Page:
If you’ve spent any time on social media you may have heard non-hunters tell you that the deer you just killed “had a family”! The truth is buck deer are horrible fathers!

Let’s take a look at a buck deer’s habits throughout the year and see if anyone thinks they’d get the father of the year award.

Late Winter – Early Spring

During this time most bucks can be found by themselves or in small bachelor groups recovering from the rut. They spend next to zero time with the does they just spent two months chasing all over the country. Rather they spend most of their time eating and resting and maybe “hanging out with the boys.”

Late Spring – Summer

As the temperatures warm, buck deer transition into a full-time bachelor’s life. Most bucks can be found in herds with other bucks. During this time, much of the buck’s time is spent feeding with the other bucks throughout the night and sleeping throughout the day. Essentially, the summer is like a “college frat party” every day for the bucks. Except it happens every summer that the buck is alive.

Early Fall

During the early fall, the majority of bucks disappear from the bachelor’s life. They head for thicker cover to hide from hunters and predators. They also spend most of their away from other bucks and does in the area. Likewise, this is the time that they really gear up for the rut, also known as the breeding season. Maybe it’s just me but that doesn’t sound like they are being very good fathers.

Late Fall – Early Winter (The Rut)

During the roughly two months that the rut lasts, bucks spend pretty much every waking hour trying to find does to breed. They fight the same friends they spent the spring and summer with for control of the does. They chase and breed any does that they can find. Zero thought is given to the does or the fawns that they sired last year. Finding some lovin’ is the instinct that drives them through this time of year. Essentially, for the bucks, the rut is a never-ending nightclub party. Most human fathers would be condemned for this type of behavior.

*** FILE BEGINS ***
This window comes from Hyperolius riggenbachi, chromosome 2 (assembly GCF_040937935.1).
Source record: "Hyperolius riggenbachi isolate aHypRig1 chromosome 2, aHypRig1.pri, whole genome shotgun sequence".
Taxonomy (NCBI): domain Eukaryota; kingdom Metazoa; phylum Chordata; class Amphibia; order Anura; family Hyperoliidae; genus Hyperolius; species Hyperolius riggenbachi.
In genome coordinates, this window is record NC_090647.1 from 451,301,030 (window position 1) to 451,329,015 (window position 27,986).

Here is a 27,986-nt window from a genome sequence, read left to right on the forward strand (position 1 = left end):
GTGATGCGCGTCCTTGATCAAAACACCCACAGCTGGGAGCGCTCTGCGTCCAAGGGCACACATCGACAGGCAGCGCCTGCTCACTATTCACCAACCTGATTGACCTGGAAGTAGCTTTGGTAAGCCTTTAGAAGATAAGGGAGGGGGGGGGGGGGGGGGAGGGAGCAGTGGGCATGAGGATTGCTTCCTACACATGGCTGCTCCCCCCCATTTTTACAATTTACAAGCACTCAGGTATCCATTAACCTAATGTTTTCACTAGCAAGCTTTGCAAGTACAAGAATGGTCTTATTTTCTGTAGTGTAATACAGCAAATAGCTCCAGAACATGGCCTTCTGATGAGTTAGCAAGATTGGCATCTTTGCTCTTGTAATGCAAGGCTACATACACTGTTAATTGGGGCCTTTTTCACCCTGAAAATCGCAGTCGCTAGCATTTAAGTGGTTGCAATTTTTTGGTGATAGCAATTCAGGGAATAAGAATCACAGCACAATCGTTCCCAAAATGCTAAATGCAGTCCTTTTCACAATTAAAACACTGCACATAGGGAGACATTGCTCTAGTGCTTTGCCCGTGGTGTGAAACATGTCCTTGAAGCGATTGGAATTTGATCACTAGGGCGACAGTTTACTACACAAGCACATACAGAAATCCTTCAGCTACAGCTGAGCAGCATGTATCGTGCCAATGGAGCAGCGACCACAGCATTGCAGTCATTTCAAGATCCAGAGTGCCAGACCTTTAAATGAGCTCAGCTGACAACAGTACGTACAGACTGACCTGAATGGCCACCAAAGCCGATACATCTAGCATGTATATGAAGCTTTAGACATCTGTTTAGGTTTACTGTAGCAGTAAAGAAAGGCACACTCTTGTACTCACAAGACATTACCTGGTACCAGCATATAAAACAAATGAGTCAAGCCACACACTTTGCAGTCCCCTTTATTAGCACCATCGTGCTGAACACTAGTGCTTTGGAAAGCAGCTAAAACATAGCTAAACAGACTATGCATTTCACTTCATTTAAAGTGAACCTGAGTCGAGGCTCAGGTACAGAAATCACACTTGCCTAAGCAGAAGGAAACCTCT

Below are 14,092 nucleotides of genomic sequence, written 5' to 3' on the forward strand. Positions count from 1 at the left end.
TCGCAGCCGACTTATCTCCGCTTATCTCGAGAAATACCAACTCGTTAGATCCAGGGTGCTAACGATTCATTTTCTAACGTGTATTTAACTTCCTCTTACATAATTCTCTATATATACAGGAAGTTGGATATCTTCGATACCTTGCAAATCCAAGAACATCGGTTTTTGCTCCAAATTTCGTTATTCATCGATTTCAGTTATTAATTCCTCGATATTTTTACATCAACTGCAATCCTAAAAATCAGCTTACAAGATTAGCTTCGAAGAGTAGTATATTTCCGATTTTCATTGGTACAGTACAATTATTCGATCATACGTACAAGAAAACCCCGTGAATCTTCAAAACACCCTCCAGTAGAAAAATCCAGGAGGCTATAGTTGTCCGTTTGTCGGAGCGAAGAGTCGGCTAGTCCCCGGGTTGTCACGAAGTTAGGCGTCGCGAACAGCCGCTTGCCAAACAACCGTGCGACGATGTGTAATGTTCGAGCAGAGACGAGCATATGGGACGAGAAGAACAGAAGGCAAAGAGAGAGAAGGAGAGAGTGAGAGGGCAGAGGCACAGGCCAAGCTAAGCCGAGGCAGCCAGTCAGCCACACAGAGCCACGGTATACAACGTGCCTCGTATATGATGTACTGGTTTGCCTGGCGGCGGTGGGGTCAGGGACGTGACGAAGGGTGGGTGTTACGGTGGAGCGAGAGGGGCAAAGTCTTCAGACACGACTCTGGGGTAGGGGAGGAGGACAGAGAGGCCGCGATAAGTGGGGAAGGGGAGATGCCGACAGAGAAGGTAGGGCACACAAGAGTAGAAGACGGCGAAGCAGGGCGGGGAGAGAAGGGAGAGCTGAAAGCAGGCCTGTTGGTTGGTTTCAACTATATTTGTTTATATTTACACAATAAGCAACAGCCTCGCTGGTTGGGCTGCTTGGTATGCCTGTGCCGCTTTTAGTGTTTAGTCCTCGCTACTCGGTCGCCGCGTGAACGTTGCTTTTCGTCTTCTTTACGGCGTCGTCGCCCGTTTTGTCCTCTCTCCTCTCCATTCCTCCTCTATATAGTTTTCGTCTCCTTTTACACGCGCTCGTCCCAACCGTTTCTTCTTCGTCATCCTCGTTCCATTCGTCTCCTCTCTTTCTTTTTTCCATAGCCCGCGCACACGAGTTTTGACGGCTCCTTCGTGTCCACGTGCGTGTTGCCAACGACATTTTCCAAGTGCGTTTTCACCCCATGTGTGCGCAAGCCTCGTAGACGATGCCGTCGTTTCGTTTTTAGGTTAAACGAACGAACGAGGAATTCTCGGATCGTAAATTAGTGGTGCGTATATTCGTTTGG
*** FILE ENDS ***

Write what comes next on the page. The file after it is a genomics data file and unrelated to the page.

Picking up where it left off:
As stated above, once the rut is over, the bucks leave their newly impregnated girlfriends to fend for themselves for the rest of the year, once again proving that deer are horrible fathers.

This article is meant it be a fun, tongue-in-cheek, type article. However, it does have one real purpose. We need to stop looking at animals through the lens of human society. Human society demands different things from fathers than animals and wildlife do. Most hunters and outdoors people know this and see the differences. However, many who have never truly experienced wildlife and wild places have a skewed view of what does or should happen out there.

I appreciate you reading this fun little article. If you love mule deer like me I’d strongly suggest you look into the Winter Range Foundation. They are a great new organization looking to protect critical winter range areas for mule deer and other wildlife. You can click here to be taken to their webpage. Likewise, you can read more about mule deer news and information by going to our mule deer page. This can be done by clicking here.

So, what do you think? Are deer horrible fathers? Let us know in the comments!

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